I spent 50 cents at a yard sale for a DVD of my favorite western, “The Good, The Bad, and The Ugly.” But when I popped the movie into my laptop, it played for about 10 minutes and then started to hesitate and break up into weird colored blocks.
Your disc is simply dirty. What do you expect for fifty cents? Remove the disc and use a lint-free eyeglass-cleaning cloth to gently wipe fingerprints and other debris off the disc. Now you can watch Clint, Lee, and Eli in all their wide-screen, spaghetti western glory.
Why are there pops and clicks in music I burned to CD?
Audiophiles often “rip” tracks from music CDs for MP3 conversion or CD-R compilations of their favorite tunes. The trick is to “rip” the audio data as cleanly as possible. Simply ripping audio at top speed from any old CD-ROM will not give you the best results. Instead, rip from a CD/DVD drive that supports Digital Audio Extraction (DAE)-virtually all modern optical drives support DAE, but check the specifications to make sure.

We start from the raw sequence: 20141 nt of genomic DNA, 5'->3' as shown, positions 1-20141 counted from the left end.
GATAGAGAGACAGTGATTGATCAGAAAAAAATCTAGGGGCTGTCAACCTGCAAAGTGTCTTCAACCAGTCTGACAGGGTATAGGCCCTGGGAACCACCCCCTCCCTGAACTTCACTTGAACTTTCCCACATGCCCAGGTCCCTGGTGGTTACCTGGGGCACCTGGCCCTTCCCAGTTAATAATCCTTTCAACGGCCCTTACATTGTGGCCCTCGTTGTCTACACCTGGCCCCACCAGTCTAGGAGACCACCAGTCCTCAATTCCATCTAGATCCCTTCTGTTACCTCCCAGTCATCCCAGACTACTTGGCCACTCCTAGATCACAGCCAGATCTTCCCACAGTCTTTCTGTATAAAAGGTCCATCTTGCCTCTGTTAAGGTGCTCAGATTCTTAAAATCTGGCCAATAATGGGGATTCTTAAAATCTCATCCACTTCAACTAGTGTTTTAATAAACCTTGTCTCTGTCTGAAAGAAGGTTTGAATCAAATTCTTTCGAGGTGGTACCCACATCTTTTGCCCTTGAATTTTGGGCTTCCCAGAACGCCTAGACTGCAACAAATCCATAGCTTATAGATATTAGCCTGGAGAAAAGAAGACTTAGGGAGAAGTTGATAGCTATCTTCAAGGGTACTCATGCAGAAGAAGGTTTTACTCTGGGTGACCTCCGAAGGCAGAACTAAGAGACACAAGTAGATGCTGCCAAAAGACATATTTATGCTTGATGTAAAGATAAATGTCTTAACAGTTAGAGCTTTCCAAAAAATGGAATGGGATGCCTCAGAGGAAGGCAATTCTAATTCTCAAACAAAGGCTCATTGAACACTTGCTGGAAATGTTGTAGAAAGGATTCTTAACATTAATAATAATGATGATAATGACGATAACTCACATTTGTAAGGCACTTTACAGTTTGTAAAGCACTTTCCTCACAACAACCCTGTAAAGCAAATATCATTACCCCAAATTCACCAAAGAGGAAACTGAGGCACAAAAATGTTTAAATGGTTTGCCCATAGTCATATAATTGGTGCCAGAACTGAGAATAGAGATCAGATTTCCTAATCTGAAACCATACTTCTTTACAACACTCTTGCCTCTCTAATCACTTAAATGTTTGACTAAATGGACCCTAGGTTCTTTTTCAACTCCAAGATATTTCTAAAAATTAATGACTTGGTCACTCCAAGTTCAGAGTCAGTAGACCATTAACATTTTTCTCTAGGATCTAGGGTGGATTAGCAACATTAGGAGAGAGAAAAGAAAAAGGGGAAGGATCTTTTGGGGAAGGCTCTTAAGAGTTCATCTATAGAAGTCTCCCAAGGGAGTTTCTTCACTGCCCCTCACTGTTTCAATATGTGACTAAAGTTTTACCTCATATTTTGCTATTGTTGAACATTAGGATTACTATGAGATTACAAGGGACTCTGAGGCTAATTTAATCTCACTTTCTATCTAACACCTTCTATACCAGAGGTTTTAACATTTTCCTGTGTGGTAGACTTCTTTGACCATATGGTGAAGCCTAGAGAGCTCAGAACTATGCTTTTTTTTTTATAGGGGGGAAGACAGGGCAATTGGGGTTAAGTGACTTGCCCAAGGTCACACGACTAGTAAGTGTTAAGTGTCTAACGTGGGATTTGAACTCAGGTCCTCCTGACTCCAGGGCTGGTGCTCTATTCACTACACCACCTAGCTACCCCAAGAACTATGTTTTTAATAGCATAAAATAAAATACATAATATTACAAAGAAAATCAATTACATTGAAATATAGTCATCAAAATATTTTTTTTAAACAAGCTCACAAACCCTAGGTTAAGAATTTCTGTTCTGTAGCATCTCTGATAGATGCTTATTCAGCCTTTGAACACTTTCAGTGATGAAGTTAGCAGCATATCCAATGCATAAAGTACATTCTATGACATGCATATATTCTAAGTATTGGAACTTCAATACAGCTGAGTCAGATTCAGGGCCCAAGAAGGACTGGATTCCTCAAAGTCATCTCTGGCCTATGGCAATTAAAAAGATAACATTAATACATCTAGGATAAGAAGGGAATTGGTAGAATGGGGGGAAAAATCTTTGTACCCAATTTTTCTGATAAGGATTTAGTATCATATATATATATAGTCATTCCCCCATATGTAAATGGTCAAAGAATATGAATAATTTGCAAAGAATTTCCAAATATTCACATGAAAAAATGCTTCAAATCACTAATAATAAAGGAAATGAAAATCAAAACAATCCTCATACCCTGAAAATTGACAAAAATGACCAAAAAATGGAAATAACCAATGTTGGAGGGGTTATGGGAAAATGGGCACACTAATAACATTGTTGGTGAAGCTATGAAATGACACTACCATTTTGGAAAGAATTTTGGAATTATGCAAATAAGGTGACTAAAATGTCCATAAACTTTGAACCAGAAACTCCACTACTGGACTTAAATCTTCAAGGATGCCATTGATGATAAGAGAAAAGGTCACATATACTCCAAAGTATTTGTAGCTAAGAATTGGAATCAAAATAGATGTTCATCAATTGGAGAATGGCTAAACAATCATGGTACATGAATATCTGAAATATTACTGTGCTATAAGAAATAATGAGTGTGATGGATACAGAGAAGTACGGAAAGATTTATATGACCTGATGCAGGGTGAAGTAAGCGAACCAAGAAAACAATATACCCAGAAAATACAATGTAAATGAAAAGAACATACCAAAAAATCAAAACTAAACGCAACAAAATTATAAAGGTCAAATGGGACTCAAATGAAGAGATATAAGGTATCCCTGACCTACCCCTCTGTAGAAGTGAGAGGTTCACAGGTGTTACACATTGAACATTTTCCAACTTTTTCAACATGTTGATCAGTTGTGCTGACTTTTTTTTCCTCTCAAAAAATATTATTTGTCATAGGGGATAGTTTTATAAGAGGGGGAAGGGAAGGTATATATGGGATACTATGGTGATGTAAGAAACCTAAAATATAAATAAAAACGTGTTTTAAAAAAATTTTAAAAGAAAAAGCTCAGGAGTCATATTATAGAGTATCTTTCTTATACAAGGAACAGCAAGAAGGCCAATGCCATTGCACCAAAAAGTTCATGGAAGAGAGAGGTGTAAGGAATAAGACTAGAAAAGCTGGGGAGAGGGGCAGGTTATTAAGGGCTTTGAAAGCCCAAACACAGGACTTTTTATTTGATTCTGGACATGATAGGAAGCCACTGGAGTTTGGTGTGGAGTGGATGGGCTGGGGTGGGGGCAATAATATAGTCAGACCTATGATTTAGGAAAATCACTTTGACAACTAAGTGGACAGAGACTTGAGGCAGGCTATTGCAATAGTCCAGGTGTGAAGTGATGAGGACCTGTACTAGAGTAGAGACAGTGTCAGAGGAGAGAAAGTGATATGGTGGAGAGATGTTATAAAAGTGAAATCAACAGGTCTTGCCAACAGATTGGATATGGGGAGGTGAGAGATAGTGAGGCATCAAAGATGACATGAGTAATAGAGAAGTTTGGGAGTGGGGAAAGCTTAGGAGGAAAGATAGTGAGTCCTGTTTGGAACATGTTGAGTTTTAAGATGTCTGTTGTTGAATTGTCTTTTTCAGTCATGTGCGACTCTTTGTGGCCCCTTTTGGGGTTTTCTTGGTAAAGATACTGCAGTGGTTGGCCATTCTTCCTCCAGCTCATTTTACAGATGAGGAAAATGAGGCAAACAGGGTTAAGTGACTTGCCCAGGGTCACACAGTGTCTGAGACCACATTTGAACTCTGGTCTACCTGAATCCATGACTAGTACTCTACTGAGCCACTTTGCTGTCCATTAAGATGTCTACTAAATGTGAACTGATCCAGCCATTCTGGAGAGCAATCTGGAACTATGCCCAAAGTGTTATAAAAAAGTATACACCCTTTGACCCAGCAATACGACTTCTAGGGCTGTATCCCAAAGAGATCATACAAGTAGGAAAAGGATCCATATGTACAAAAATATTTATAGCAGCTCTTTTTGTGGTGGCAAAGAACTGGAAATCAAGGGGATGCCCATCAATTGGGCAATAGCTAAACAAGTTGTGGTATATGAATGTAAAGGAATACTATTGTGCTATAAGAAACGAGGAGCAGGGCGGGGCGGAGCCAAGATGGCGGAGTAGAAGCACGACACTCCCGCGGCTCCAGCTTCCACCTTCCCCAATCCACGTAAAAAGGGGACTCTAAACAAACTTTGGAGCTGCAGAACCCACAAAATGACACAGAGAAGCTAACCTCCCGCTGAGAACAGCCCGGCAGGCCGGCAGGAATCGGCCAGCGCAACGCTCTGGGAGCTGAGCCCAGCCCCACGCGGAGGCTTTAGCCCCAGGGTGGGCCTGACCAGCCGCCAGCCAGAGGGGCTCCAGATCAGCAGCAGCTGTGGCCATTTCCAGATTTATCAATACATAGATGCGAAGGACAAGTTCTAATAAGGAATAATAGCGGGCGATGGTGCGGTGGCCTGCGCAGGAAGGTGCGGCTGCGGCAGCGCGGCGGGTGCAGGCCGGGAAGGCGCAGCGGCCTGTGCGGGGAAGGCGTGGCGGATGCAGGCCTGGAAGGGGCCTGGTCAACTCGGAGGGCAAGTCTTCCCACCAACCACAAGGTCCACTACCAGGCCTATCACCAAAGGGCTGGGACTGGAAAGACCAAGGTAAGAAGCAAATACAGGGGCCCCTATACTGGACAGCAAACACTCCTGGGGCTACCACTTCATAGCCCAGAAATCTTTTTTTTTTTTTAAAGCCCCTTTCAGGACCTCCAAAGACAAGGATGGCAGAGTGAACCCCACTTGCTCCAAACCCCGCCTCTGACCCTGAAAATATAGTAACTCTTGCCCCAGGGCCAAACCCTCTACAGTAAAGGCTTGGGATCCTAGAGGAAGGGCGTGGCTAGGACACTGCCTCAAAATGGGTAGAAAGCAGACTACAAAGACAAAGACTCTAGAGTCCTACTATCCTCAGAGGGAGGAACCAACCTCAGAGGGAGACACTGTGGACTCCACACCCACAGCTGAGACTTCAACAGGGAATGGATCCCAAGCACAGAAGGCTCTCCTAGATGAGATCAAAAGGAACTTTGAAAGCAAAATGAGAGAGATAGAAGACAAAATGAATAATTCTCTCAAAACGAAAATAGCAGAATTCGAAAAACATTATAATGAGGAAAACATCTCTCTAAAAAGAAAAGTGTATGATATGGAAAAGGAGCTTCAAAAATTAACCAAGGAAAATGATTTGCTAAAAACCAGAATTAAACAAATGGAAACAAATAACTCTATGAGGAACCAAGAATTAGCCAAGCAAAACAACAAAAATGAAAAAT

Although many personal audio players support WMA files, you can rip to MP3 with Windows Media Player by using a plug-in such as CyberLink’s MP3 PowerEncoder (http://www.gocyberlink.com) or InterVideo’s MP3 Xpack (http://www.intervideo.com).
If your drive does not support DAE (or DAE still doesn’t give you the best results), try ripping from another drive. Alternatively, rip the tracks at ...